Federal officers are surrounded by smoke as they push back demonstrators during a Black Lives Matter protest at the Mark O. Hatfield United States Courthouse Wednesday, July 29, 2020, in Portland, Ore.

Federal officers are surrounded by smoke as they push back demonstrators during a Black Lives Matter protest at the Mark O. Hatfield United States Courthouse Wednesday, July 29, 2020, in Portland, Ore. AP Photo/Marcio Jose Sanchez

Will Trump ‘Wag the Dog’ to Win Reelection?

Americans are worried, but history shows the popular belief is wrong.

Some analysts have started to wonder whether President Donald Trump might get into a little war somewhere to help his reelection. New York Times columnist Tom Friedman last week asserted a generally accepted view that “Some presidents, when they get into trouble before an election, try to ‘wag the dog’ by starting a war abroad.” 

The historical record shows that that belief is wrong.

A new study of the entire history of U.S. fighting abroad by the Congressional Research Service in July shows that there were several small scale interventions in Latin America during presidential election years up until the 1930s, but none that amounted to significant combat. Those operations were far short of “war.”

On the contrary, time and again presidents ran for reelection as peace candidates. In 1800, John Adams celebrated the end of the quasi-war with France just two months before the elections. In 1848, James Polk ended the war with Mexico with a peace treaty nine months before the elections. In 1916, Woodrow Wilson’s campaign theme was “He Kept Us Out of War.” In 1940, Franklin Roosevelt famously and falsely promised, “Your boys are not going to be sent into any foreign wars.” In 1956, Dwight Eisenhower resisted pressure to intervene either in Hungary or the Suez war. Even Lyndon Johnson, after dramatic reprisal raids against North Vietnam, ran his 1964 campaign as the peace candidate. 

In 1992, faced with starvation in Somalia and atrocities in the disintegrating Yugoslavia, George H.W. Bush agreed only to food relief in Africa, perhaps also to make it harder to intervene in Bosnia, as Bill Clinton urged. In 2012, months after pulling out the remaining U.S. troops of the Iraq War, Barack Obama campaigned on ending the ten year-old Afghanistan War. That year, he sent only a small “security force” to Libya when the U.S. ambassador was killed.

It’s also notable that challenging candidates stressed peace rather than war in their campaigns. In 1952, Dwight Eisenhower promised “to go to Korea” to find a way to end that war. Richard Nixon in 1968 promised peace in Vietnam, and 13 days before reelection in 1972 had Henry Kissinger announce that “peace is at hand.” Ronald Reagan, despite his tough talk about the Soviet Union in his first term, became the peacemaking president in his second. Similarly, he withdrew U.S. forces from Lebanon early in 1984 after the deaths of hundreds of Americans a few months before.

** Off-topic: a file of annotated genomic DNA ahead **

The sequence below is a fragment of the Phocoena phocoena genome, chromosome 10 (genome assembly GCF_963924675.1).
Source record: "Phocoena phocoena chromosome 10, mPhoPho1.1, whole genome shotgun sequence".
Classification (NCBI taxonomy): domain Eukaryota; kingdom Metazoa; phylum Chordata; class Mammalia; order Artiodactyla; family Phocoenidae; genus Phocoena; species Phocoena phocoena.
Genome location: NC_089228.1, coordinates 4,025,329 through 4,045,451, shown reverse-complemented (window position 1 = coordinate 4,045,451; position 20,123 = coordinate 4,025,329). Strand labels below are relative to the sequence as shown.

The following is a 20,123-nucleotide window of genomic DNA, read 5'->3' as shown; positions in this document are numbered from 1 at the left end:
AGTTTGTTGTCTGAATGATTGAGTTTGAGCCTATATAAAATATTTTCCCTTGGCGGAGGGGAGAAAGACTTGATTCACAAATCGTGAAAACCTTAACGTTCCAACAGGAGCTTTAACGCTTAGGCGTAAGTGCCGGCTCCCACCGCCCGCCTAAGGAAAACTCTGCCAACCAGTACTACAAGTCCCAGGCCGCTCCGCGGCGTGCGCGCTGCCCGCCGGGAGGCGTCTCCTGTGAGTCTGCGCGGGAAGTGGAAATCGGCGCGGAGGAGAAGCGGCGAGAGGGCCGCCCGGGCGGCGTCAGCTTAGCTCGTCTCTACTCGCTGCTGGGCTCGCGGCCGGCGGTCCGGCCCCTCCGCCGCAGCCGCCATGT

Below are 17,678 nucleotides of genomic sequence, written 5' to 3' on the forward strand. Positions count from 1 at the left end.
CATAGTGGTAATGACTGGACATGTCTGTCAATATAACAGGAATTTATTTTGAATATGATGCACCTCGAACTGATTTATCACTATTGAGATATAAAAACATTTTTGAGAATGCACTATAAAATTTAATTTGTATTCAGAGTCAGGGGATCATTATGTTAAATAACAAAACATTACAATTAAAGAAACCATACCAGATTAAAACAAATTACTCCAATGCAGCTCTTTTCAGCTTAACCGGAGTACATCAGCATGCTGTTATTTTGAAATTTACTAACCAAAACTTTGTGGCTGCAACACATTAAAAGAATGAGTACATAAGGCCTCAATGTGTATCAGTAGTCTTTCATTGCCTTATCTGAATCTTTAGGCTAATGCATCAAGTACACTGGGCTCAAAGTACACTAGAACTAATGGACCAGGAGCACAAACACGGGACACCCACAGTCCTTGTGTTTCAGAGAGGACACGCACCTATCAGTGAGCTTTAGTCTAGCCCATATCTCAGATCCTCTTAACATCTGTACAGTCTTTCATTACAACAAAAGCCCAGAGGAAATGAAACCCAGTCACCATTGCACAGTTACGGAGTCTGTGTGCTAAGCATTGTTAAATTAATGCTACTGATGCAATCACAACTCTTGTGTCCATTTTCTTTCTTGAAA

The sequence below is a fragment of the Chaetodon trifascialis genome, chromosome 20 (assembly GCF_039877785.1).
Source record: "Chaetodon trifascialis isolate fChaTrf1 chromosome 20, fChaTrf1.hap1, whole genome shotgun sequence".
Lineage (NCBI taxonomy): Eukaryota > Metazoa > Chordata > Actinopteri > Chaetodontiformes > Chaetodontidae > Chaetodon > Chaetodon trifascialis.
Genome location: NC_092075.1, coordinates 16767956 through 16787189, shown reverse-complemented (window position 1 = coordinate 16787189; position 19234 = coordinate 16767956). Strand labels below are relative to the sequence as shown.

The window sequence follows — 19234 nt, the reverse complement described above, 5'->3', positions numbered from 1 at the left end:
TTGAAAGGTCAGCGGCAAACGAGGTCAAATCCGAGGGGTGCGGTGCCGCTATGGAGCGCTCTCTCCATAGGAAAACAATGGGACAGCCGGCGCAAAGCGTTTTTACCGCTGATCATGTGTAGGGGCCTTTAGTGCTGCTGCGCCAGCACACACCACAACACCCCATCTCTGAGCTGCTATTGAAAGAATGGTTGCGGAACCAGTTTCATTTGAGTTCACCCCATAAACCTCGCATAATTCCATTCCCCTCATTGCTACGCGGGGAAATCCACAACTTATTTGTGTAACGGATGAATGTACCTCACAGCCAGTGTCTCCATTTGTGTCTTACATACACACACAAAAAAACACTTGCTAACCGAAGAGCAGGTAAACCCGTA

Trump also ran as a peace candidate, of sorts. In 2016, he criticized America’s “endless wars” and promised to go after terrorists, but with more limited forces than Obama, and ultimately to bring troops home. In office, despite occasional fiery rhetoric and two dramatic military raids, he has shown restraint. While bragging about “rebuilding” the military, he has repeatedly pressed his advisers to bring troops home from abroad. On Wednesday, Trump announced his intent to pull 12,000 troops out of Germany, sending some home and others elsewhere in Europe. He has been a paper tiger and will likely remain one at least until November 3.

As I review the record, there seem to be only two possible exceptions to this pattern of avoiding new wars in election years. One was U.S. participation in the multinational force sent to China in the summer of 1900 to rescue the foreign missions trapped in Peking [today’s Beijing] during the Boxer Rebellion. The U.S. action was popular and successful, so it probably had some political benefit for President William McKinley. But imperialism and a nagging insurgency in the Philippines were bigger issues in the 1900 campaign.

The other obvious exception was James Madison’s rush to war against Britain in 1812. He refused to wait to see if Britain would halt its objectionable policies — as it did, though news reached America only after war had been declared. Madison was eager to assert America’s maturity as a world power, and especially to capture Canada, which he foolishly thought would be easy. Secretary of State James Monroe saw another benefit from war: it could “exterminate all party divisions in our country, and give new strength and stability to our government.” Madison won reelection in a closely fought contest, but the war turned sour. No capture of Canada. British capture and burning of Washington. And a peace returning conditions to the status quo ante. Not an appealing precedent for going to war.

There are academic studies showing there is sometimes a “rally ‘round the flag” effect, where presidential approval jumps right after the United States launches a major attack abroad, but the effects depend on various factors and the boost is rarely long lasting.

Trump may hope to get a domestic version of the rally effect of foreign wars by sending federal agents and troops into American cities. But it’s a longshot bet to believe that truncheons and tear gas against our fellow citizens will unify the country behind the commander in chief. 

Charles A. Stevenson teaches American foreign policy at Johns Hopkins SAIS and is the author of Congress at War and Warriors and Politicians.